However, the next 3 months are gonna be genius: Fleet Foxes at Red Butte Gardens on Friday the 22nd. Death Cab for Cutie on August 22nd at the E-Center (I can't get used to calling it the "Maverik Center".) Flaming Lips on September 17 at Saltair.

daddytodd: (Default)
Finished Wolfgang Diehr's Fuzzy Ergo Sum today, the sequel to H. Beam Piper's original Fuzzy trilogy.

I want to be careful here. It wasn't bad -- but, on the other hand, I can't really call it good, either.

Here are some positive things about the book:
1) It was a fun, lighthearted read. It was just the right length -- I honestly find most books these days to be too long. Seriously, every idea doesn't deserve 1200 pages.
2) The cover art. Fuzzies riding golden retrievers.
3) Continuity with Piper's books is excellent. Diehr even manages to deploy appropriate references to other Piper stories set in the same universe. This isn't just some work-for-hire hackery pounded out for the advance. It reads like the work of an ardent fan who just wanted to have more Fuzzy stories.
4) Effectively captured AND updated the mid-20th-century feel of Piper's writing so that it was consistent with Piper, without going out of it's way to be retro-cutesy. Well done.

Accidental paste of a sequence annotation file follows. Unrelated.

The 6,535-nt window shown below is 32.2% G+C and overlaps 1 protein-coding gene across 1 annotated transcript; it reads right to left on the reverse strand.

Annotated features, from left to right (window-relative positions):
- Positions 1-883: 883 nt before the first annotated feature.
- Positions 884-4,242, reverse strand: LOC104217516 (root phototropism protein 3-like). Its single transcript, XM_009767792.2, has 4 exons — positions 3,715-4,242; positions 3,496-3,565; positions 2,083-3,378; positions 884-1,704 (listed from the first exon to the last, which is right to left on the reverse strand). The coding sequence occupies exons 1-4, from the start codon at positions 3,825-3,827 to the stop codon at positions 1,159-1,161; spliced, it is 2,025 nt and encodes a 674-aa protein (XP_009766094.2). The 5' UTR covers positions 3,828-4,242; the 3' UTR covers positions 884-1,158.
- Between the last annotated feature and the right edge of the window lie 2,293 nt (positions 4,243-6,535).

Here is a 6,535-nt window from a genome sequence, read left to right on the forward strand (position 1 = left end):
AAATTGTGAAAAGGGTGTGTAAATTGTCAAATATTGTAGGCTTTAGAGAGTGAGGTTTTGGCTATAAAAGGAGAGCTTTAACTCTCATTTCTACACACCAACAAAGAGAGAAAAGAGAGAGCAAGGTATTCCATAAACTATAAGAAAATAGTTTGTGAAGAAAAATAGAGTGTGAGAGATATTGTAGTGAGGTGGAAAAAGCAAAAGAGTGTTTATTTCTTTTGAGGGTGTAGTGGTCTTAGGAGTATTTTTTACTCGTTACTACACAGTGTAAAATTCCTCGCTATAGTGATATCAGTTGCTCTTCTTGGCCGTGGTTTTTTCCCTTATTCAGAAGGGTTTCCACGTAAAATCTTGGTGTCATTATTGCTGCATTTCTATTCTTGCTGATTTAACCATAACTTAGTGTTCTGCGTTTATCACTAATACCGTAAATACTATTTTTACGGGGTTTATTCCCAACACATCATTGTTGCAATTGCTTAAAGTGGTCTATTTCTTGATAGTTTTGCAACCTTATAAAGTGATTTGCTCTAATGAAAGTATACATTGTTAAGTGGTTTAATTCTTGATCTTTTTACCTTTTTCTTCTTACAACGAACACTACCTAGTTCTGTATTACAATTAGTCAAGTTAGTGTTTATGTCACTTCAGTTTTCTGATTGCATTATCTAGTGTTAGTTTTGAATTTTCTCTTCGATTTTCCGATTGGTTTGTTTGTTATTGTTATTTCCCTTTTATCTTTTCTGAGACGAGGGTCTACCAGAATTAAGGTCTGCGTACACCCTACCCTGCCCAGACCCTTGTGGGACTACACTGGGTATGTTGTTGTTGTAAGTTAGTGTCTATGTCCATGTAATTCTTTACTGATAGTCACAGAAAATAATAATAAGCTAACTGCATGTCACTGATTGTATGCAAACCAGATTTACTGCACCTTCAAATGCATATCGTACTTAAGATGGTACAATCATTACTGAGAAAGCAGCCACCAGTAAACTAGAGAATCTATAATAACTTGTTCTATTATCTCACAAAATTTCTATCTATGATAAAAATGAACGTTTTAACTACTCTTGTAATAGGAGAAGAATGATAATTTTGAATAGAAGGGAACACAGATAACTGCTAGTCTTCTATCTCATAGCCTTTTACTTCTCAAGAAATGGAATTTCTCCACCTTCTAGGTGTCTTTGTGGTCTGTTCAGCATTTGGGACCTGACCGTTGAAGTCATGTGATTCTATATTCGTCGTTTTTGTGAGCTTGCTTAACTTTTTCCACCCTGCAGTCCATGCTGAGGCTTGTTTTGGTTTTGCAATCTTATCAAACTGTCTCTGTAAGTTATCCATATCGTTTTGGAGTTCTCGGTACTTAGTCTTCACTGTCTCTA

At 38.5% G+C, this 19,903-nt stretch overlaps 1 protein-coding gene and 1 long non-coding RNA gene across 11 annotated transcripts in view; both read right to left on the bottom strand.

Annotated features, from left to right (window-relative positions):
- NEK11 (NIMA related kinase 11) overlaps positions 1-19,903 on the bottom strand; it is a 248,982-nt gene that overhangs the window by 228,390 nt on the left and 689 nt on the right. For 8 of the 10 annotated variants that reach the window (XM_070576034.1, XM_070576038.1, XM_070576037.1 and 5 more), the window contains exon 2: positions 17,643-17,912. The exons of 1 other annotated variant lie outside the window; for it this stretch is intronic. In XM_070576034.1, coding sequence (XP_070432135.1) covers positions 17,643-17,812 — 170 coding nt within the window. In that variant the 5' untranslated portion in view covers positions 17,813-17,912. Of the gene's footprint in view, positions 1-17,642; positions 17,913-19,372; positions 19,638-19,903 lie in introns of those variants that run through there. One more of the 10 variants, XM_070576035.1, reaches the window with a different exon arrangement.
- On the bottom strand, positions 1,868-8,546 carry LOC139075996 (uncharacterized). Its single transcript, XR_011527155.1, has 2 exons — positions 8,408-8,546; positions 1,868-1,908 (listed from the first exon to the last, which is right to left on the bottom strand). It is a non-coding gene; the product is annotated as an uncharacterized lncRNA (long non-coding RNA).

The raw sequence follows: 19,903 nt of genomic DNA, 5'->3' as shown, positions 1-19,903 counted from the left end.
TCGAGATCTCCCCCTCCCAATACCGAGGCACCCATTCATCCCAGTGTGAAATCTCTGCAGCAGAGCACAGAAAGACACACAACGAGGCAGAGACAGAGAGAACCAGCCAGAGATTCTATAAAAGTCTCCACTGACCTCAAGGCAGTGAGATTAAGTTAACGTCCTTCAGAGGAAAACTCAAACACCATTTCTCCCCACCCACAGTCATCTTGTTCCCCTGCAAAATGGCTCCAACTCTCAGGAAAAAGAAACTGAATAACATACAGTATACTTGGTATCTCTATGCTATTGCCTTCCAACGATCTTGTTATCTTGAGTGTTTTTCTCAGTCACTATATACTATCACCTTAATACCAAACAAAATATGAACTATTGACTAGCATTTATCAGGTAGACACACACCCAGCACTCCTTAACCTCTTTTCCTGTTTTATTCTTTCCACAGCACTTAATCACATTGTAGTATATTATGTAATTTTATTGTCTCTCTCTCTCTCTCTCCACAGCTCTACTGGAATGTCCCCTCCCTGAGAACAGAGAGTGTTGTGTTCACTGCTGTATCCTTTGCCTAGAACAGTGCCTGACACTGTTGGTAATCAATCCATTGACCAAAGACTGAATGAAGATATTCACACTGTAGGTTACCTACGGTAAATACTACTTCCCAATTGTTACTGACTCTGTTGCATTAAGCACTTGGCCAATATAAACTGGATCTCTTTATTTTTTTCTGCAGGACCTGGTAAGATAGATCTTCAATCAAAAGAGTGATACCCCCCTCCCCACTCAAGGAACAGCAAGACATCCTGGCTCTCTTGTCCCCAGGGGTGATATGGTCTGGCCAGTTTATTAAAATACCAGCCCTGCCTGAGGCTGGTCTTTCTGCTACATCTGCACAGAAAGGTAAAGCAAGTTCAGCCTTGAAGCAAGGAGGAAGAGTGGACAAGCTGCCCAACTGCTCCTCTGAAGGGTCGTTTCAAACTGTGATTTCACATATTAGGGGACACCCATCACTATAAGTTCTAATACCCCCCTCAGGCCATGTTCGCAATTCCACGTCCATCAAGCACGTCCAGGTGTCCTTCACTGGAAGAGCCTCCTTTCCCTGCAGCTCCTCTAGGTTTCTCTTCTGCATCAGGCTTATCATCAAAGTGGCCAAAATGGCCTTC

Some of the drawbacks:
1) There were kidnappings, surprise revelations of unknown offspring, sunstone poaching, a duel, romance, underworld crime lords battling each other, organ transplants... Lots and lots of stuff happening in the book. Sadly, all of the above involves Hagga (humans) not Gashta (fuzzies.) For being a book in the Fuzzy series, there was precious little action that involved FUZZIES. I hope Diehr's next Fuzzy book has more fuzzy content. Which beings me to...
2) Huge cliffhanger ending. No, scratch that. Very little ending whatsoever. A couple of threads were wrapped up, but lots and lots of threads were left dangling at the end. So hurry up and write the next one, before Scalzi locks down the Fuzzy franchise.